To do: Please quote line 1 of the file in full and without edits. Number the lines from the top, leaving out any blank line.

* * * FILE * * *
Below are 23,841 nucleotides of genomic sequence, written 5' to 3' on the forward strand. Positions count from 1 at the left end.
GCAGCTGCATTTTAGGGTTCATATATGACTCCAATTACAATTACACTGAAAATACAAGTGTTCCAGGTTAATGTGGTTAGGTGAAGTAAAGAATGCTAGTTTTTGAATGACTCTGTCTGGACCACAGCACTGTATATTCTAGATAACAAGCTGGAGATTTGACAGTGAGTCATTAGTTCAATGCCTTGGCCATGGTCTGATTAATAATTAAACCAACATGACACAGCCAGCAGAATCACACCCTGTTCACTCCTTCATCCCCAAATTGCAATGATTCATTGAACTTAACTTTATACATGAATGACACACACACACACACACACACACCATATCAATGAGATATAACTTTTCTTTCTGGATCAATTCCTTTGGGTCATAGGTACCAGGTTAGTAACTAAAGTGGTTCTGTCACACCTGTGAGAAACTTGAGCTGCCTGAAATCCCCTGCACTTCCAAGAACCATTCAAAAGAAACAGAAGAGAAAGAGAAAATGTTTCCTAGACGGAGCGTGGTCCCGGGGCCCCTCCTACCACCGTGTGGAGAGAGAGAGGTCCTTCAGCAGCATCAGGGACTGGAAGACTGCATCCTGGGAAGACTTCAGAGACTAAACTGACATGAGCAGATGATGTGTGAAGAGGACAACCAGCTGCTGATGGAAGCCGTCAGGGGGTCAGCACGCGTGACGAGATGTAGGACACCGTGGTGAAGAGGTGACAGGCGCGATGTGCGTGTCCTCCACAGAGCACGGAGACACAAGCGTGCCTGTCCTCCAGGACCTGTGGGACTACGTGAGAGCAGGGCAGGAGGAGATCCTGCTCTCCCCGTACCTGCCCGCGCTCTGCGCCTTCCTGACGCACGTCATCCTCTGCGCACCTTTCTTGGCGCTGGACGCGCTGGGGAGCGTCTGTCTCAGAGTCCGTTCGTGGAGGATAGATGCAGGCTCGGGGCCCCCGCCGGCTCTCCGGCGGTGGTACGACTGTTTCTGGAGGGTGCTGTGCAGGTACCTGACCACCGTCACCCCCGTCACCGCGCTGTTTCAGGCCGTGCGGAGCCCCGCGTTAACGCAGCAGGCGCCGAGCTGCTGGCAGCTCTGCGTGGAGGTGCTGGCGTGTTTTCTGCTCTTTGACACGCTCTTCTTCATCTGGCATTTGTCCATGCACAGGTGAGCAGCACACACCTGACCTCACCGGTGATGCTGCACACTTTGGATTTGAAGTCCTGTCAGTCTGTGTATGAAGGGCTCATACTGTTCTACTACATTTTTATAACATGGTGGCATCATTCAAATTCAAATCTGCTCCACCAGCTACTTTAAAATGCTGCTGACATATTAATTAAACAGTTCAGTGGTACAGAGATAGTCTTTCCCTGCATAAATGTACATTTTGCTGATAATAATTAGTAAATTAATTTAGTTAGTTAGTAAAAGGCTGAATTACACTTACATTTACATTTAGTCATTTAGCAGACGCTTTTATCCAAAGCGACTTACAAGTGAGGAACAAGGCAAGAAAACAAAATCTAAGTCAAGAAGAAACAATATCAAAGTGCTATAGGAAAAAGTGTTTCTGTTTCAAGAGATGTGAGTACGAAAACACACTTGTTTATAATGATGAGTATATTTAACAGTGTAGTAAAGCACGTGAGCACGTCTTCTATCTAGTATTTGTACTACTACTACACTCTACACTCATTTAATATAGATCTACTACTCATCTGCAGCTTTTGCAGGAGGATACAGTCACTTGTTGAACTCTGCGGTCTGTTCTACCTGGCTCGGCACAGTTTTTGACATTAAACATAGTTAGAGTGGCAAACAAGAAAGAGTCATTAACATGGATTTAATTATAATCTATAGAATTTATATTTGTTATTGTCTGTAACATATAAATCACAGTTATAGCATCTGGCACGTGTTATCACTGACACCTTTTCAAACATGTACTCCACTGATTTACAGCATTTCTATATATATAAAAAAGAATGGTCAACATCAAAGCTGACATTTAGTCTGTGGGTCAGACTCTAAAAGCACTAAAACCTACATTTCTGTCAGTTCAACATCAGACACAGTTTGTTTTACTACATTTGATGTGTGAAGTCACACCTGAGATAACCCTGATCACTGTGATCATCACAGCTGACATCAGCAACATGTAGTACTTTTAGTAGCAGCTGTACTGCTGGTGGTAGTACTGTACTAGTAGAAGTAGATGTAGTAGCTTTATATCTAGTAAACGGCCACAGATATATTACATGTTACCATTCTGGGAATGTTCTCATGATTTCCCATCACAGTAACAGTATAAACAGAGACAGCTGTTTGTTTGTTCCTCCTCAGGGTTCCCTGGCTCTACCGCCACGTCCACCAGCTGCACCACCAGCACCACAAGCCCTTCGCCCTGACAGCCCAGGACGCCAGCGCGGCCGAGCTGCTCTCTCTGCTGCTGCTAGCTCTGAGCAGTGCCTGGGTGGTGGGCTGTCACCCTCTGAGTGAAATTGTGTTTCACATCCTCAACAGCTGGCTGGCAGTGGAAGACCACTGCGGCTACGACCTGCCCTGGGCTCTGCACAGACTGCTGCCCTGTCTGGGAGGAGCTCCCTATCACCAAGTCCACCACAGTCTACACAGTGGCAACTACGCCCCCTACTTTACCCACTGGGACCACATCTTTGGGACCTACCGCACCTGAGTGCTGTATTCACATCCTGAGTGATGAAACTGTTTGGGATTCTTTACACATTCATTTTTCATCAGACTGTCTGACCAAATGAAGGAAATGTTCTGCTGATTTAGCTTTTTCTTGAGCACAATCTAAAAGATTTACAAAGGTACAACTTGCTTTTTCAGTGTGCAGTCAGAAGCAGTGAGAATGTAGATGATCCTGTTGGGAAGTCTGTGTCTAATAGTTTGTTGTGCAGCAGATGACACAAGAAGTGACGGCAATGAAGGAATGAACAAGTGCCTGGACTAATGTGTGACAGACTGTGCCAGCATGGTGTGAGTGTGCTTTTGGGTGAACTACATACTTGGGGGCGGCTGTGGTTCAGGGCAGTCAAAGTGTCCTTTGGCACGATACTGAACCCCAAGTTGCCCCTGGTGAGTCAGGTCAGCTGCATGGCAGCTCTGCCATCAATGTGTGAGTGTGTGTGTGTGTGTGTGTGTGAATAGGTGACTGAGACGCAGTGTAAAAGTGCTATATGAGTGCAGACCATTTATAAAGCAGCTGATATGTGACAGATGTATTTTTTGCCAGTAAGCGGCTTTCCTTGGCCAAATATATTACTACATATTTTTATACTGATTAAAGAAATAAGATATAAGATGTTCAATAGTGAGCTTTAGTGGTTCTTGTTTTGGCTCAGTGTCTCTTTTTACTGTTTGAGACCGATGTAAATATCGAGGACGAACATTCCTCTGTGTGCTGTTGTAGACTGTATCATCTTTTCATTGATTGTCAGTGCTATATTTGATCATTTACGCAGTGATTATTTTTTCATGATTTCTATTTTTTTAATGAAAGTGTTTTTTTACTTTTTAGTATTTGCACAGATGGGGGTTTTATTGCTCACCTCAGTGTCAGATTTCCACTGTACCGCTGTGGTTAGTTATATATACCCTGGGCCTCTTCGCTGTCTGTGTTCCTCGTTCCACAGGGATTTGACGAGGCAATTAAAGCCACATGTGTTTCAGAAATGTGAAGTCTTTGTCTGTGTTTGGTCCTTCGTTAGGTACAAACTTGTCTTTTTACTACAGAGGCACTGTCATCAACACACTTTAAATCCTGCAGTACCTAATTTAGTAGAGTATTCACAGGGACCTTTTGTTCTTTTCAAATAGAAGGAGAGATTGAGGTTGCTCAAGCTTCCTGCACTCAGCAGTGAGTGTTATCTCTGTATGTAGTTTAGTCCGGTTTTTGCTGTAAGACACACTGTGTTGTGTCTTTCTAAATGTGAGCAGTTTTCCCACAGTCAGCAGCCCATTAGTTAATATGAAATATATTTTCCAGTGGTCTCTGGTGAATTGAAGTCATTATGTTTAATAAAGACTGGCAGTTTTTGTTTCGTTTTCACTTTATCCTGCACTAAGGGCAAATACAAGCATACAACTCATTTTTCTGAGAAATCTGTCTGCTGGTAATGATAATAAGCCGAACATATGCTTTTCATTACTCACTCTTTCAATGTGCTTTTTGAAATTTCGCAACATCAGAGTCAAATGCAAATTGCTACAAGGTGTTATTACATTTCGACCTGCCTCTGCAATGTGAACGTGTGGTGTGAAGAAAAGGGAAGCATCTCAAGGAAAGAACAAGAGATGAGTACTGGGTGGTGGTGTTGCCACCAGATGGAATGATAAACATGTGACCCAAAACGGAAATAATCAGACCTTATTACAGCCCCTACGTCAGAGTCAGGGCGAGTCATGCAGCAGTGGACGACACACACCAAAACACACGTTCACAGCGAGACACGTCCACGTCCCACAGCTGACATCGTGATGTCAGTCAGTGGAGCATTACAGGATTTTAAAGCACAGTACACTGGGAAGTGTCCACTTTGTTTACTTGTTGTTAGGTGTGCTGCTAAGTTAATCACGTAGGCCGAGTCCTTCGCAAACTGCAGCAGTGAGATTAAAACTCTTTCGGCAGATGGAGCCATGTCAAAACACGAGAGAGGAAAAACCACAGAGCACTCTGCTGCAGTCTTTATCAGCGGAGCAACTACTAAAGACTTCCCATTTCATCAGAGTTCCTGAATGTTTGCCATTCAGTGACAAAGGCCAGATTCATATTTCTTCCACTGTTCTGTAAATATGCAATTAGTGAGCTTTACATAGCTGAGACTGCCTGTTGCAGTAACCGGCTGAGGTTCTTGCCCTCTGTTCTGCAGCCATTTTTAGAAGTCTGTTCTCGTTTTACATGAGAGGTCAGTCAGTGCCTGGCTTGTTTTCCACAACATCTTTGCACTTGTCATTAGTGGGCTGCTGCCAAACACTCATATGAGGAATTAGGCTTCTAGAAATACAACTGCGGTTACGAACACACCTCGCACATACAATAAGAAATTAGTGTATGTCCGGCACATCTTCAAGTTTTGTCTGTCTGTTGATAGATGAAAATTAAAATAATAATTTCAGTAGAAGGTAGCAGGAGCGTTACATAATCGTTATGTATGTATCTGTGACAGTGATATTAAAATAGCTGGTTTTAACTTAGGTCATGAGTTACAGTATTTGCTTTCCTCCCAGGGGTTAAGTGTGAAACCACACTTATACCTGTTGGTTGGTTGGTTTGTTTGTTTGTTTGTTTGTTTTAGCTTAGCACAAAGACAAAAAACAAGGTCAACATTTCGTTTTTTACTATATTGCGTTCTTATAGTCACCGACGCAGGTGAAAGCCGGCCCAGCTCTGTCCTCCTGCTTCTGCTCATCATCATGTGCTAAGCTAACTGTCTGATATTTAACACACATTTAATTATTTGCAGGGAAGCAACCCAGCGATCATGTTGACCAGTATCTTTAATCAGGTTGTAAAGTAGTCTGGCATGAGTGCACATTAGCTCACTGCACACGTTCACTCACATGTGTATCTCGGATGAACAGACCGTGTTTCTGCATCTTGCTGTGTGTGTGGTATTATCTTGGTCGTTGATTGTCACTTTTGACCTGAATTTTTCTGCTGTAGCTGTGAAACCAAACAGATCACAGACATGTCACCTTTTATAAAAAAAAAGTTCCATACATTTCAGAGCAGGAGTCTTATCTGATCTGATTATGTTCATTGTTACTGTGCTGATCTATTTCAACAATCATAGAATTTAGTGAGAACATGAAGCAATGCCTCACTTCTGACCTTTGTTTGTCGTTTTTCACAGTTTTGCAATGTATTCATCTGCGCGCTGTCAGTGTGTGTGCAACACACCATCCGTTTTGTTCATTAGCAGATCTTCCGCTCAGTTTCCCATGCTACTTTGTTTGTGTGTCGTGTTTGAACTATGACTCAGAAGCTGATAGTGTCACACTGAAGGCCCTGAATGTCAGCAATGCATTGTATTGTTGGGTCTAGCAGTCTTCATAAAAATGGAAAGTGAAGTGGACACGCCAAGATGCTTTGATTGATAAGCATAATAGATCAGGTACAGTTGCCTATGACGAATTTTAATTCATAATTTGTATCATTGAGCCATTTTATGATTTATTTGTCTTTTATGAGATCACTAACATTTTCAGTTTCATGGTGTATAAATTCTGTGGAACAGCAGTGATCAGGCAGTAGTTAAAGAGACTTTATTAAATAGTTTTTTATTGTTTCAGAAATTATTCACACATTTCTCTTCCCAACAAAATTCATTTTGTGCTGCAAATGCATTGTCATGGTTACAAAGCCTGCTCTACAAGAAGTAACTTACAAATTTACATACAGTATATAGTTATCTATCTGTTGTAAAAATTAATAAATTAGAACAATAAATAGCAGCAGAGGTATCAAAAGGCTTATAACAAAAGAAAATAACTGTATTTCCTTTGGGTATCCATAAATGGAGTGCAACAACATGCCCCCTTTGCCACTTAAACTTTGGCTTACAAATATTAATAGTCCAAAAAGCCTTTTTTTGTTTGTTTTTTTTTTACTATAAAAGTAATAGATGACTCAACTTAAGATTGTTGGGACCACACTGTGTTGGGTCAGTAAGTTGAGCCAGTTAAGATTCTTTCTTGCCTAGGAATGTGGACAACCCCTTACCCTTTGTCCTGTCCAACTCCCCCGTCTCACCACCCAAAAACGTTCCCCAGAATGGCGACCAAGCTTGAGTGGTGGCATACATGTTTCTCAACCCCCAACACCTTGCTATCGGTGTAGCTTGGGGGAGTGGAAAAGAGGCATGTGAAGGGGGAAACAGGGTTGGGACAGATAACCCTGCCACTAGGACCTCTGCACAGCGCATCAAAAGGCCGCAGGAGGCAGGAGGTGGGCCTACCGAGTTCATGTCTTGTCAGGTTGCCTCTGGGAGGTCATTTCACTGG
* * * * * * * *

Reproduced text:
Below are 23,841 nucleotides of genomic sequence, written 5' to 3' on the forward strand. Positions count from 1 at the left end.